In the example in the original article, the pension started off with $1 million with 20% being tax-free. This pension was paid for approximately 10 years. If over that 10-year period the value of the member’s account increases from $1 million to $1.2 million, because the tax-free percentage of 20% remains the same, the value of the tax-free superannuation would have grown to $240,000.
In the example, a further $450,000 of non-concessional contributions were made. This would have resulted in, given that the original tax-free superannuation had grown to $240,000, the tax-free superannuation being worth $690,000.
Holding superannuation and qualifying for the age pension
My mother is turning 67 in a few days. She owns her house that is valued at $900,000 and has $125,000 in super. My father passed away last year, so she is now on her own. If she withdraws part or all of her super, will her Centrelink benefits be affected? Will her Centrelink benefits be affected if she does not withdraw any super?
Answer: As your mother owns her own home the amount of age pension that she receives will be affected by the assets test, which applies to all of her other assets but not including her home, and the income test. If your mother has other assets, such as bank accounts and the value of her furniture and fittings, which in total are not worth more than $75,000, she will be entitled to receive the full age pension.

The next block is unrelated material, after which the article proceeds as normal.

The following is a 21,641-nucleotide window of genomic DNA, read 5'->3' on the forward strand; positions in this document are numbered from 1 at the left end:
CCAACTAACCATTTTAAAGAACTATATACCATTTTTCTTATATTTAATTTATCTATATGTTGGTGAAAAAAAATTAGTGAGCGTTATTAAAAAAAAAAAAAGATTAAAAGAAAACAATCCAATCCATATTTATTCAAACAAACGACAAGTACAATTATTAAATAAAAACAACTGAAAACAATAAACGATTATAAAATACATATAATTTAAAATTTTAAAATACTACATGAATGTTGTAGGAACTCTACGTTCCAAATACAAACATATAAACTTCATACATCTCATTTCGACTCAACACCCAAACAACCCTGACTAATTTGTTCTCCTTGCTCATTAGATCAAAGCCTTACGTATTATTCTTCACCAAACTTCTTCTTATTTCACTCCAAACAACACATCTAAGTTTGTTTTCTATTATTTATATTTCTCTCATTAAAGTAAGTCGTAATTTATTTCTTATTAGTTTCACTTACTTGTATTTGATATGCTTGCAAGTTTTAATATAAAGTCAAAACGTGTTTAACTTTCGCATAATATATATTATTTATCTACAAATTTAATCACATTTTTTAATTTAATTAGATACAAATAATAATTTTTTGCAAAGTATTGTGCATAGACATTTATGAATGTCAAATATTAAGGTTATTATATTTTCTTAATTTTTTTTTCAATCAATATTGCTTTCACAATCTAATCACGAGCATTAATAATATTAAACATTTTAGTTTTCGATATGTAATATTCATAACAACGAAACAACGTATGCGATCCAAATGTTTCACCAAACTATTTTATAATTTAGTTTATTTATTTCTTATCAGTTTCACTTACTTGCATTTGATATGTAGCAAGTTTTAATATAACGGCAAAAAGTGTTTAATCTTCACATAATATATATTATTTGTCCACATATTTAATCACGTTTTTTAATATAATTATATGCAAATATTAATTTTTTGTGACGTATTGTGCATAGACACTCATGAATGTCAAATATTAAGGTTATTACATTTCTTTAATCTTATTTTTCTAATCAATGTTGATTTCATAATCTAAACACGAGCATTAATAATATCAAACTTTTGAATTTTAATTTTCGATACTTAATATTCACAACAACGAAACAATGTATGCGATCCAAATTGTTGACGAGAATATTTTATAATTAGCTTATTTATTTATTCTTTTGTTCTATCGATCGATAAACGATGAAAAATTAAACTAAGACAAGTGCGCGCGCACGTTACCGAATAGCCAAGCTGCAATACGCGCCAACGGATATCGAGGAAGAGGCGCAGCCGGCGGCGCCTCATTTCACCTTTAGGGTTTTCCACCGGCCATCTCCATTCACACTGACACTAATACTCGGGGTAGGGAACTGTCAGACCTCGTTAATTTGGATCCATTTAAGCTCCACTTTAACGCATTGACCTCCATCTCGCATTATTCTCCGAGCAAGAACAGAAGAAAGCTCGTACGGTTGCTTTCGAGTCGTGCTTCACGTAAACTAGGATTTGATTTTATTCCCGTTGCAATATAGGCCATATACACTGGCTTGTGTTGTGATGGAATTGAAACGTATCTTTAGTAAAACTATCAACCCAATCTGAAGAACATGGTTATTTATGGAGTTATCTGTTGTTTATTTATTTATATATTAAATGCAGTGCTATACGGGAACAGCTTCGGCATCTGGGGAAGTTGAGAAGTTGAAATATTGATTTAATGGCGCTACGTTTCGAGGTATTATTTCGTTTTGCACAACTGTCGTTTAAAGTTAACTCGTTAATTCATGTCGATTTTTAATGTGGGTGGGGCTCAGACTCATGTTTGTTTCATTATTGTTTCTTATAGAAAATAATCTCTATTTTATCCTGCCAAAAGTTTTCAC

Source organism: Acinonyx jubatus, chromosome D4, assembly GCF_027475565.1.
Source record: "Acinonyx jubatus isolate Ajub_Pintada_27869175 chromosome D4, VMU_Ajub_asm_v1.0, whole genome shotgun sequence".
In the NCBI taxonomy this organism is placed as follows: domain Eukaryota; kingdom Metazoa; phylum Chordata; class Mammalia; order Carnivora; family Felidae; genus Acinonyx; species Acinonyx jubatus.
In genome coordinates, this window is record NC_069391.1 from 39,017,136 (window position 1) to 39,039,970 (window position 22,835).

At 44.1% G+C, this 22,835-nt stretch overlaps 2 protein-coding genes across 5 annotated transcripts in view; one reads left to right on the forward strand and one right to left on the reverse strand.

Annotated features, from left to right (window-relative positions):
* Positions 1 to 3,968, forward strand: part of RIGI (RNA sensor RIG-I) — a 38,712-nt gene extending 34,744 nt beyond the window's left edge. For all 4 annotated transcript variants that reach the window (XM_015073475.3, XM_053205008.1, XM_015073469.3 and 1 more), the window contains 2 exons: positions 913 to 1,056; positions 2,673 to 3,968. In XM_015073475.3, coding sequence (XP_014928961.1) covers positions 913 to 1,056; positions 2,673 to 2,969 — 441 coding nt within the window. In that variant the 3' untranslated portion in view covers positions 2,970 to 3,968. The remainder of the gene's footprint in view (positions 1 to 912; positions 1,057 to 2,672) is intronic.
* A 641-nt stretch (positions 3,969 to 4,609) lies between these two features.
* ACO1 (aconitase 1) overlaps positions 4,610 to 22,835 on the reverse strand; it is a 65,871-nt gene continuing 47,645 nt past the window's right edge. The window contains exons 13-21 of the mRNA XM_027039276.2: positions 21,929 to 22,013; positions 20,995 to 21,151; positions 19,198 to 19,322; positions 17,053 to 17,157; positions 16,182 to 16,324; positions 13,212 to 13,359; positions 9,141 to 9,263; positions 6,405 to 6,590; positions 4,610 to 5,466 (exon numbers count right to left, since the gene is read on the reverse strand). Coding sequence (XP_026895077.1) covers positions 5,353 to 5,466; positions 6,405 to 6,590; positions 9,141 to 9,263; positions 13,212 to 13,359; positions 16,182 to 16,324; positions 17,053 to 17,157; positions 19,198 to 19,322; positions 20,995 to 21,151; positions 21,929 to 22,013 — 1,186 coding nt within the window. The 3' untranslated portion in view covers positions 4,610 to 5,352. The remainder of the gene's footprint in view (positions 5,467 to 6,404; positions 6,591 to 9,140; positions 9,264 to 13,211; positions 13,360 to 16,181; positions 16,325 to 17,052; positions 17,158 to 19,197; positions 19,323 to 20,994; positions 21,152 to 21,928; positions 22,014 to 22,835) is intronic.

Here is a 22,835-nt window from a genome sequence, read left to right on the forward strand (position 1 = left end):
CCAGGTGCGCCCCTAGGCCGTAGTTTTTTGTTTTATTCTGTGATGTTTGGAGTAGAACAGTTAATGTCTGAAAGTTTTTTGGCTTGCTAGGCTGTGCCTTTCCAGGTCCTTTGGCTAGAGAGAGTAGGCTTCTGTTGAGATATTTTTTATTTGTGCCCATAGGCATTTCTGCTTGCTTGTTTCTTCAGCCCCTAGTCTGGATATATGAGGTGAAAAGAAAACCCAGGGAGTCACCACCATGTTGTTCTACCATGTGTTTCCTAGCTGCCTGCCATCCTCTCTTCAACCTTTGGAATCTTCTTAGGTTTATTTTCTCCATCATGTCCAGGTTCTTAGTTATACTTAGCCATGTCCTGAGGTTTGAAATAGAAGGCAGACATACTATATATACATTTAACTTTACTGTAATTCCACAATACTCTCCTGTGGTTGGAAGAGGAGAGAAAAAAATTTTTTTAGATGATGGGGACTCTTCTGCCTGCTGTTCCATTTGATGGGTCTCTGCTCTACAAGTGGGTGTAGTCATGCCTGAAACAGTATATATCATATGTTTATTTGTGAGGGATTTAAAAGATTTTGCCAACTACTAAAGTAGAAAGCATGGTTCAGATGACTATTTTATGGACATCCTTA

As your mother is over 65 the value of her pension is counted in the assets test. Whether she leaves her superannuation in place or takes it as a lump sum will not change the fact that it is counted under the assets test. If the superannuation was taken as a lump sum there could be a detrimental effect to the amount of age pension she is entitled to.
Under the current income test, which will cease on January 1, 2015, the full value of an account-based pension is decreased by a purchase cost. As your mother is under 75 years of age the minimum pension she must take is 5%, and after taking account of the purchase price, very little of her account-based pension will be included in the income test.
Because the rules relating to how account-based pensions will be treated by Centrelink change on January 1, 2015 you should seek professional advice before deciding to cease her pension and pay out the superannuation as a lump sum.
Note: We make every attempt to provide answers to readers’ questions, however, answers are of a general nature only. Subscribers should seek independent professional advice for more in-depth information that is specific to their situation.